Students from across the country held a demonstration Saturday in Amsterdam’s Museumplein to receive higher compensation for the education loan system, which the government is currently phasing out.
Although the new Cabinet is allocating money for students affected by the loan system, the protesters insist it is not enough.
Last year, politicians agreed to abolish the student loan system. Before it came into effect in 2015, students received a basic grant of a few hundred euros per month, which did not have to be repaid in most cases. The basic grant will be reinstated in 2023 and students who did not receive the grant in the intervening years will be compensated for the extra loans they borrowed.
The decision to abolish the loan system was met with approval by student unions. However, the unions think the one billion euros the Cabinet is allocating to compensate the generation who did not receive the grant is far too little. The Dutch Student Union (LSVb) and FNV Young & United calculate that the one billion euro total amounts to an additional 1,000 to 2,000 euros per person.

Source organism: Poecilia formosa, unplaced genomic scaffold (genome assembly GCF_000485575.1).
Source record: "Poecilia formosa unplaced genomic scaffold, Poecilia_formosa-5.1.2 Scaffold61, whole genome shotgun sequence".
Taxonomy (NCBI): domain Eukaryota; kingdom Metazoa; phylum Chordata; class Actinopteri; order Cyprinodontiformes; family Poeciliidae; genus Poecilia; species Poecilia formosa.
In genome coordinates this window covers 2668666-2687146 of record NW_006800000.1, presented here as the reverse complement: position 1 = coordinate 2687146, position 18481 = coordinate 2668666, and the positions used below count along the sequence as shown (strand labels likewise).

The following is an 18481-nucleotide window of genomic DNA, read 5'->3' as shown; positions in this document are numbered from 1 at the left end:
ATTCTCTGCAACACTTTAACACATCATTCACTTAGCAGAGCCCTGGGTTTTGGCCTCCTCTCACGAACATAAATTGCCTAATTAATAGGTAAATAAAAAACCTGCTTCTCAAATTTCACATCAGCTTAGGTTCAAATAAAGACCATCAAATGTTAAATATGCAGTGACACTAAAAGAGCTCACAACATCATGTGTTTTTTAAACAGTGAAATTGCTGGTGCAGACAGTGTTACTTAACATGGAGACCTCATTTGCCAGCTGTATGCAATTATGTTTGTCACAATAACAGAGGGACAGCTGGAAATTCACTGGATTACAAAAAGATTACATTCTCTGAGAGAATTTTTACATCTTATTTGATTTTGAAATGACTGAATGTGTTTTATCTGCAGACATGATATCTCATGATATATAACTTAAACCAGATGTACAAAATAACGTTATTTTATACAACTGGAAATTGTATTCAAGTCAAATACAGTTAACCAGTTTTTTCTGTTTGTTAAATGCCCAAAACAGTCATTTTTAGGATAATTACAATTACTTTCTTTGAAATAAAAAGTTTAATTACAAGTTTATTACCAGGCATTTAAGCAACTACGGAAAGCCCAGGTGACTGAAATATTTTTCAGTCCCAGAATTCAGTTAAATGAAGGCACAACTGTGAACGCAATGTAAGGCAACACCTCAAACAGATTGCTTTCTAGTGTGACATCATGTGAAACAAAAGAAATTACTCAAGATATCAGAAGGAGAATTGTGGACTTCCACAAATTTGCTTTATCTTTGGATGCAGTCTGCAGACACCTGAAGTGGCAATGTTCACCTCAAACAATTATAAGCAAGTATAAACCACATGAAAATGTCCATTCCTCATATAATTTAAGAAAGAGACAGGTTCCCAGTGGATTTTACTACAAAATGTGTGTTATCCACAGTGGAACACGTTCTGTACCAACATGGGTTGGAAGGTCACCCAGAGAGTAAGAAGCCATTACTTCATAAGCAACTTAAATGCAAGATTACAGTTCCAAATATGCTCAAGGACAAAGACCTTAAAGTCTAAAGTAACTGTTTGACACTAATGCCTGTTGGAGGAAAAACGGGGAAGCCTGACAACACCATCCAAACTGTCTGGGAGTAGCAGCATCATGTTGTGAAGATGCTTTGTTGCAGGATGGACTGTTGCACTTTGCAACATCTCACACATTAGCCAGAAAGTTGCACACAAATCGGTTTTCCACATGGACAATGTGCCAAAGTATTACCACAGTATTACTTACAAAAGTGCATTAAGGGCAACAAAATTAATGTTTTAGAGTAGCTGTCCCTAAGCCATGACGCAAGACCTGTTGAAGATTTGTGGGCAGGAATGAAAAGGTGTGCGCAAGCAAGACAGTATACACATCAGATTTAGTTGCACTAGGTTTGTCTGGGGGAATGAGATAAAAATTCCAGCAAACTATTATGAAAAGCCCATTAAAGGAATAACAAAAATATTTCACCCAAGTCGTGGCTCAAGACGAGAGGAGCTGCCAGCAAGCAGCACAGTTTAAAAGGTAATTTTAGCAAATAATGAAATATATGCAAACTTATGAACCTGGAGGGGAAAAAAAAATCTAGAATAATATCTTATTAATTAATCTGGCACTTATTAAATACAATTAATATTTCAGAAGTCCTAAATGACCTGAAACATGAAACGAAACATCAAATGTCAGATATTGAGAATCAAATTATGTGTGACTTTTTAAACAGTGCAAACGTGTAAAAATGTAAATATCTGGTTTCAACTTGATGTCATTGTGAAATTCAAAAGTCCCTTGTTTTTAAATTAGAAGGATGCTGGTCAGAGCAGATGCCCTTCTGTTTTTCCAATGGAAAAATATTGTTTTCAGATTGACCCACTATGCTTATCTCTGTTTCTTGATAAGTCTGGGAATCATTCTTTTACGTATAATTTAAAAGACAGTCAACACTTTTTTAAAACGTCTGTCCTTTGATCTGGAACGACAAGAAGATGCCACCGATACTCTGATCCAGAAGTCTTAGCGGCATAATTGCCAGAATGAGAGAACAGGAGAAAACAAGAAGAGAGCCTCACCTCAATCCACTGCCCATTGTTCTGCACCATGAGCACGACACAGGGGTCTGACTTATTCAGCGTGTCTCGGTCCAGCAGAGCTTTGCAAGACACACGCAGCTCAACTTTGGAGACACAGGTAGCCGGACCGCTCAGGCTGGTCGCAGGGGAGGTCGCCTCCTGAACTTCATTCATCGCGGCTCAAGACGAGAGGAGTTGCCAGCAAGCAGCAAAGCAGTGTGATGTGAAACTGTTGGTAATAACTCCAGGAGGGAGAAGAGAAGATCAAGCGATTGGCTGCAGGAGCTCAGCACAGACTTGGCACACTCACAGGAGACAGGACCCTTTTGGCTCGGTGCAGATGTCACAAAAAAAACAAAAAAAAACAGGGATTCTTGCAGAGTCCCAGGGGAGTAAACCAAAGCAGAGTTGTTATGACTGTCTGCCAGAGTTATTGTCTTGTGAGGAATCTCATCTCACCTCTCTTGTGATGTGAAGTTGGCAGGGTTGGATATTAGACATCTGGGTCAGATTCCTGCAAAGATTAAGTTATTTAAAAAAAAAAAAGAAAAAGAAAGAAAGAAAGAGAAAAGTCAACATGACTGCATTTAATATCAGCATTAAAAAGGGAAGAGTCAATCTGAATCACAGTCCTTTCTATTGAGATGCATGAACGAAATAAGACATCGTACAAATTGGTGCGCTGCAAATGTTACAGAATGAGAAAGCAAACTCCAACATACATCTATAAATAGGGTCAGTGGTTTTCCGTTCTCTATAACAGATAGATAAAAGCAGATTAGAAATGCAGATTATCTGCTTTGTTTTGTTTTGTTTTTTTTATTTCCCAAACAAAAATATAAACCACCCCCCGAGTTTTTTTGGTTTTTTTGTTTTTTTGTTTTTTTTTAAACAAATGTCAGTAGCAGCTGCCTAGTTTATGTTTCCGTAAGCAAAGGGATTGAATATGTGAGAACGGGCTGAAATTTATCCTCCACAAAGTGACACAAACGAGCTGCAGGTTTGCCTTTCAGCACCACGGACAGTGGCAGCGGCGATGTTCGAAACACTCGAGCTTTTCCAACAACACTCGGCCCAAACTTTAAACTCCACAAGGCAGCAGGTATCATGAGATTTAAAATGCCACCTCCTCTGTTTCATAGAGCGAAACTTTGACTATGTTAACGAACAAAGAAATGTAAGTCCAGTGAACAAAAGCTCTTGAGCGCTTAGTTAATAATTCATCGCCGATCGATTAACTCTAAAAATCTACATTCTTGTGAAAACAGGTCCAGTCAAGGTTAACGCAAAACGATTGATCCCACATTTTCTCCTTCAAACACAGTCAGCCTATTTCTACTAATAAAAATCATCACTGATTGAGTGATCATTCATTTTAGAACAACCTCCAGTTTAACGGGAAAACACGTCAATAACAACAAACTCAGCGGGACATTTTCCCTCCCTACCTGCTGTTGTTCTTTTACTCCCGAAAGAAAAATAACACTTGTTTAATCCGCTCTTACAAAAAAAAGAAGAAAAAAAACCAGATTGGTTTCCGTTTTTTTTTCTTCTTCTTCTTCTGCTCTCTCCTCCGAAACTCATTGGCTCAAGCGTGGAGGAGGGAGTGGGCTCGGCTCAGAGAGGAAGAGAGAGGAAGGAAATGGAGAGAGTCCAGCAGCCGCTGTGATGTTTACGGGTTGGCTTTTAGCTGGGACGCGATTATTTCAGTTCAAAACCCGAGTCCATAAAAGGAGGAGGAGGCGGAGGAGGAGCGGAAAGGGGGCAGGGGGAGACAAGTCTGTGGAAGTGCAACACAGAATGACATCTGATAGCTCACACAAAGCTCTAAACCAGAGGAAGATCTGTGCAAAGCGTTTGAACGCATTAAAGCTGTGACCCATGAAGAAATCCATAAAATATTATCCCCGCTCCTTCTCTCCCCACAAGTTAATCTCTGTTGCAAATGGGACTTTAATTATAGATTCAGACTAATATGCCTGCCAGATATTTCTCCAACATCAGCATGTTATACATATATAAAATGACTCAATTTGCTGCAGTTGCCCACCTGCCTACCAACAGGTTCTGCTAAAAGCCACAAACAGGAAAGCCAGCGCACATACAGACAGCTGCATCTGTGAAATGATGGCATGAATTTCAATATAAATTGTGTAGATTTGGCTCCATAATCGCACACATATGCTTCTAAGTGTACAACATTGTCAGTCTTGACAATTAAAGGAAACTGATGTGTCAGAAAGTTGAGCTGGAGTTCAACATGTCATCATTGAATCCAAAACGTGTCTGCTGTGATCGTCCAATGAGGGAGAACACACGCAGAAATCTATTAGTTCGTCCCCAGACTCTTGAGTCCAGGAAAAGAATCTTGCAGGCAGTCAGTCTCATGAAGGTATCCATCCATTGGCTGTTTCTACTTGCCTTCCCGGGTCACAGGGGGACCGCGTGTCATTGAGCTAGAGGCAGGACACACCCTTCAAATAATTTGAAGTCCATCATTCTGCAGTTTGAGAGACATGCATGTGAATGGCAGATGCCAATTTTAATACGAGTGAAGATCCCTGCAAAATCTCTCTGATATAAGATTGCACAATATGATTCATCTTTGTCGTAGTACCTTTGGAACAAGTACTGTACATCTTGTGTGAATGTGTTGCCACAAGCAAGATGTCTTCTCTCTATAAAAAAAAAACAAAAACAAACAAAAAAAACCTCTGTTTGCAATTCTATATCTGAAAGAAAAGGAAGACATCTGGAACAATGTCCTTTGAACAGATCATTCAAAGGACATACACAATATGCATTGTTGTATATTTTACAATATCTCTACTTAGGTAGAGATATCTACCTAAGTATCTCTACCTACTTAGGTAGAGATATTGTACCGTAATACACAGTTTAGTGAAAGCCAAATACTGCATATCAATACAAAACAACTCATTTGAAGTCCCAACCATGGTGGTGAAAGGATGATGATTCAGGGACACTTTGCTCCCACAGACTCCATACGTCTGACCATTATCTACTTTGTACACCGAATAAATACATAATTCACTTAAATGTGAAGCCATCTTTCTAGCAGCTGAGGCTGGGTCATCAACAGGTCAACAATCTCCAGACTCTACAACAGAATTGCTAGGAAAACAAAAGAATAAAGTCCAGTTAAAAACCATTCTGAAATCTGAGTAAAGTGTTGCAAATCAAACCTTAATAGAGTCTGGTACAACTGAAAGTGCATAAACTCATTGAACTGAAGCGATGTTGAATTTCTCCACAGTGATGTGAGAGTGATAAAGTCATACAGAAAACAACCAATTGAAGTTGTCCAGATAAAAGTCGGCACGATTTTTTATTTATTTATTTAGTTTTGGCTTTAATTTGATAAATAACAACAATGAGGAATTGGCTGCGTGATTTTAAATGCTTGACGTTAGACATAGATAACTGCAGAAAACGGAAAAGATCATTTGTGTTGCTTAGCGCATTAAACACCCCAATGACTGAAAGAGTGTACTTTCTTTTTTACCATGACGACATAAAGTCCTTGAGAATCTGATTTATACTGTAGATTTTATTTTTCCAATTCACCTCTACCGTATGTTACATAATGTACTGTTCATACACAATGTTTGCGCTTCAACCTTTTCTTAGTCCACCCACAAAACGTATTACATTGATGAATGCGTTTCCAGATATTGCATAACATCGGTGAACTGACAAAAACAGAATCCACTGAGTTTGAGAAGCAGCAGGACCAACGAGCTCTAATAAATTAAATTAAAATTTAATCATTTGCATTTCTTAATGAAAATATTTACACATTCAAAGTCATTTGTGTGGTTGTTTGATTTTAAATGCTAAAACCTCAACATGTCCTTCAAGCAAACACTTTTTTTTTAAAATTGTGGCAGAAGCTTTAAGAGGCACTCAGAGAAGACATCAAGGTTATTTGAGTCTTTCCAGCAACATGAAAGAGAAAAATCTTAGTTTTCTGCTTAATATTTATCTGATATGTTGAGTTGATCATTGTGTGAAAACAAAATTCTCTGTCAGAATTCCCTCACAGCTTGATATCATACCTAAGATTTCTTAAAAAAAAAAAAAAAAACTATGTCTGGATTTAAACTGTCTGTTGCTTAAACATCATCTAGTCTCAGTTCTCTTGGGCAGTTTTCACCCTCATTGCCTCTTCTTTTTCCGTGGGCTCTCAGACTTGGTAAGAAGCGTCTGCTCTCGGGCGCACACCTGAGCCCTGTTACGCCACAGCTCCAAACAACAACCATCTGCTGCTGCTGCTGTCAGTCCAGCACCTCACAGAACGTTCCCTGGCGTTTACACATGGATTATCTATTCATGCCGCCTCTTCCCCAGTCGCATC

“Our generation should not be the victims of a failed government austerity experiment by the Cabinet,” the unions stated.
The unions’ goal in protesting is to gain full compensation in the amount of a basic grant for their whole period of their studies –– and also to compensate students who did not take out loans, according to an LSVb member quoted in AT5.
Education Minister Robbert Dijkgraaf reacted to the Museumplein protest by issuing a statement on Twitter, saying he wants to discuss “other things” the Cabinet can do for the generation of students who did not receive a study grant, according to NOS. Dijkgraaf added he wanted to have an open conversation with the demonstration’s initiators.
The students who borrowed loans under the current system have been referred to as “the unlucky generation” by the CDA.